The Department of Manuscripts and Early Printed Books is one of the largest national repository of written culture treasures.
For more than a century before the Department has assembled a collection of nearly 31 thousand written sources such as Greek papyruses dating to the 1st millennium AD, the first birch bark charters discovered in Novgorod in 1951-1953, the rarest collection of Greek manuscripts of the 6th-17th centuries, Slavic manuscripts of the 11th-20th centuries including the earliest parchment Codices, “Illuminated Annalistic corpus” of Ivan the Terrible, “Menology” by Metropolitan Makary, large collection of illuminated manuscripts of the of 17th-19th centuries and also printed Cyrillic books of the late 15th-20th centuries, charters of the highest church hierarchs of the 17th century and monastic scrolls.
The collection of manuscripts and early printed books was started just from the date of Museum’s establishment. In 1912, following the approval of a relevant resolution, the collection was transformed into a separate department which was opened for public in 1914. At the time, the Department collection contained manuscripts and Cyrillic-printed books predominantly belonging to the traditional bookish culture of pre-Peter era and Old Belief traditions. The modern literary works (diplomatic, official, economic and legal documents accompanied by personal archives, memoirs, correspondence and autographs) were transferred to another department – the Archive, nowadays the Department of Written Sources (DWS).
V.N. Shchepkin, one of the founders of the Russian paleographic school, was the first curator of the Manuscripts Department (MG). He built the foundation for comprehensive studies of the bookish culture objects. His colleagues and followers included prominent scientists, such as N.P. Popov, Academician M.N. Speransky, V.F. Rzhiga and M.V. Shchepkina. The leading national codicologists, T.V. Dianova and L.M. Kostyukhina have worked with the Department until very recently. A series of brilliant researchers in books did not only turn the SHM Manuscripts Department into the richest repository in the world, but also made it into a really scientific codicologic laboratory. Research activities are carried out by Department fellows in various fields: paleography and codicology of Slavic manuscripts of the 11th-17th centuries, filigranology, history of ornament art and illumination of Greek and Slavic Codices, the first stages of Slavic and Old Russian script, church and divine service history, Old Belief history, printing history of Moscow, Ukraine and Lithuania in the 16th-17th centuries.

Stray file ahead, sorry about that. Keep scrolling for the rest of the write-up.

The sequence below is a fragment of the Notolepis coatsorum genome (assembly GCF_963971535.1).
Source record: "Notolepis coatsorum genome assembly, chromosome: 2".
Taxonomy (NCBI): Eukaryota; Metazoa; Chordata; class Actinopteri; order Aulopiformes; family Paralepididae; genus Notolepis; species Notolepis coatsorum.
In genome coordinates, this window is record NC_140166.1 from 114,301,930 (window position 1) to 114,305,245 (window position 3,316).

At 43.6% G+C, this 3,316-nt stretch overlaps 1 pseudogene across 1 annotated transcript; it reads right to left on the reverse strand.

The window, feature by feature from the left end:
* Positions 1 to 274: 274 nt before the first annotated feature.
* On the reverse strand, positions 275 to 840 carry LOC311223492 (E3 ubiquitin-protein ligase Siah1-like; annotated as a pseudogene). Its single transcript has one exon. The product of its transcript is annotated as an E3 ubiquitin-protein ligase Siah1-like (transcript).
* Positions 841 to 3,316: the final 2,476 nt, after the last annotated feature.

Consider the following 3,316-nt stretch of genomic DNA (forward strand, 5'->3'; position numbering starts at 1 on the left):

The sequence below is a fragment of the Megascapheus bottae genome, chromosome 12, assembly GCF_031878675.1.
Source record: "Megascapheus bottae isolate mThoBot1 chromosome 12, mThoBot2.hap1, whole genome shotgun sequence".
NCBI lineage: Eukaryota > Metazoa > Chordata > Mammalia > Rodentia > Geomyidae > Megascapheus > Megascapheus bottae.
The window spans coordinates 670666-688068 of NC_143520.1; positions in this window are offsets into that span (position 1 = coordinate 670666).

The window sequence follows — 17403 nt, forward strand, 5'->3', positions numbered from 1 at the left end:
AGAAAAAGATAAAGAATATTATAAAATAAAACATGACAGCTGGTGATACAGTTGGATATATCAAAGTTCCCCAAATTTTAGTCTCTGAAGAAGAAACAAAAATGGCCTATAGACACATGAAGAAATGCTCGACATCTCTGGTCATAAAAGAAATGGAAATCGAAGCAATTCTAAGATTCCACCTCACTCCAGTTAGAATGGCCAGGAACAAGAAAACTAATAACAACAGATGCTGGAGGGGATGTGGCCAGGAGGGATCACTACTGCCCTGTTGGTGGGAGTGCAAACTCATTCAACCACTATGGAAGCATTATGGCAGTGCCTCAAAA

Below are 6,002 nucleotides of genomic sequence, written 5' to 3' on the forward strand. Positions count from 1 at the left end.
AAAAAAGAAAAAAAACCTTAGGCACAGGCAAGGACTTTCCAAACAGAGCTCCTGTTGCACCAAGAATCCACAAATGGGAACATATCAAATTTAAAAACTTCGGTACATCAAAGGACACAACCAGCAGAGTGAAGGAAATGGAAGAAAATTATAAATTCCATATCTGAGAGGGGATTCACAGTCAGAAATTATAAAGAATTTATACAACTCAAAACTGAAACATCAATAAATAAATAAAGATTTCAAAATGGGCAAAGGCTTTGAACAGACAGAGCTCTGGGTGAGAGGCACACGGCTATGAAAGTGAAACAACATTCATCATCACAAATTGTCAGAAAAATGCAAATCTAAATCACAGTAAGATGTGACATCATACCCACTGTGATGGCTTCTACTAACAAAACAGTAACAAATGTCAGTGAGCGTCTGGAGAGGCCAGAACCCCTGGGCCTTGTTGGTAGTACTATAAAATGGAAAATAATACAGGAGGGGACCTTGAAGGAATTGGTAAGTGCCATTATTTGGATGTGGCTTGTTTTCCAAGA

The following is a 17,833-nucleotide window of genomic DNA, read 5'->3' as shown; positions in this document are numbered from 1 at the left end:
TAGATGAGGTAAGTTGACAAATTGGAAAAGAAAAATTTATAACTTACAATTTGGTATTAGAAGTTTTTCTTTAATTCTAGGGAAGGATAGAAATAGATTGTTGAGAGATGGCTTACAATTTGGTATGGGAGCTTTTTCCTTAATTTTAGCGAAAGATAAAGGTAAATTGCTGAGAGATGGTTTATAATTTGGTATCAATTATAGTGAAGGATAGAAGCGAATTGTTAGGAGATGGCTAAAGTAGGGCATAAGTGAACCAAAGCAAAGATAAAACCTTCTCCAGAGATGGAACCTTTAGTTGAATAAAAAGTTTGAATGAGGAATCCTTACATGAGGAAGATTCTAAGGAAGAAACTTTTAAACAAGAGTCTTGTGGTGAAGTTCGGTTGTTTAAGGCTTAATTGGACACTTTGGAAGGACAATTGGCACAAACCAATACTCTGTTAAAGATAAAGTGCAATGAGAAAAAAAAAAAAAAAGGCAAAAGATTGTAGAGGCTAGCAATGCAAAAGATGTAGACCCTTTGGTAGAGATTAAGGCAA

A database of the card-catalogue of the Department collections was created and opened for access by visitors of the reference room thanks to efforts of management of the Museum and personnel of the manuscript department. It simplifies essentially to define materials for scientific and collection activities.
At this stage, the database is corrected and complemented with new entries. In future it is planned to include in the database the information of all available, published and handwritten scientific works on the manuscript department’s collections. Another computer database of filigrees is developed as part of the joint efforts undertaken by the Department specialists and their colleagues from IIP RAS, Austrian AS and the Royal Library of Holland.
In 2001, after the sustained SHM building repair and numerous migrations, the Manuscripts Department settled in its former premises. Since late 2003, the Department’s reference room was re-opened, and it accepts researchers from many countries of the world.